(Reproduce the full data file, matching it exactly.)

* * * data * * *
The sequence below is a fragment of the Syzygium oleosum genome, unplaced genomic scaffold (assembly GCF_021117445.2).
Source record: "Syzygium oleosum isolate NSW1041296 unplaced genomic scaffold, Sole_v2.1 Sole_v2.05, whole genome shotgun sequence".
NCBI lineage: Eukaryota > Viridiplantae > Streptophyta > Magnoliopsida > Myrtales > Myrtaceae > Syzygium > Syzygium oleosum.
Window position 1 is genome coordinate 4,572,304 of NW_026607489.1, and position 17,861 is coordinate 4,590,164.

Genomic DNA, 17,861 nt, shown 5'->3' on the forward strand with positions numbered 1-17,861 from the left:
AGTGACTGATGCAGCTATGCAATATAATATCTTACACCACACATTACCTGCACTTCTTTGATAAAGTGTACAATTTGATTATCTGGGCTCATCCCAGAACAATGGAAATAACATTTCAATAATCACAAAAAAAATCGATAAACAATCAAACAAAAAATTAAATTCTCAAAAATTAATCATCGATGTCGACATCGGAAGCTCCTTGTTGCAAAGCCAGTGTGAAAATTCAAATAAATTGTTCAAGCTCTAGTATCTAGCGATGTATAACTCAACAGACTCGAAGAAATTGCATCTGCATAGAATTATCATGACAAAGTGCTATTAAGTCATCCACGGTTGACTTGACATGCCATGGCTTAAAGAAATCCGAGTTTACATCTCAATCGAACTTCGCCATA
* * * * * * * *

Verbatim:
The sequence below is a fragment of the Syzygium oleosum genome, unplaced genomic scaffold (assembly GCF_021117445.2).
Source record: "Syzygium oleosum isolate NSW1041296 unplaced genomic scaffold, Sole_v2.1 Sole_v2.05, whole genome shotgun sequence".
NCBI lineage: Eukaryota > Viridiplantae > Streptophyta > Magnoliopsida > Myrtales > Myrtaceae > Syzygium > Syzygium oleosum.
Window position 1 is genome coordinate 4,572,304 of NW_026607489.1, and position 17,861 is coordinate 4,590,164.

Genomic DNA, 17,861 nt, shown 5'->3' on the forward strand with positions numbered 1-17,861 from the left:
AGTGACTGATGCAGCTATGCAATATAATATCTTACACCACACATTACCTGCACTTCTTTGATAAAGTGTACAATTTGATTATCTGGGCTCATCCCAGAACAATGGAAATAACATTTCAATAATCACAAAAAAAATCGATAAACAATCAAACAAAAAATTAAATTCTCAAAAATTAATCATCGATGTCGACATCGGAAGCTCCTTGTTGCAAAGCCAGTGTGAAAATTCAAATAAATTGTTCAAGCTCTAGTATCTAGCGATGTATAACTCAACAGACTCGAAGAAATTGCATCTGCATAGAATTATCATGACAAAGTGCTATTAAGTCATCCACGGTTGACTTGACATGCCATGGCTTAAAGAAATCCGAGTTTACATCTCAATCGAACTTCGCCATA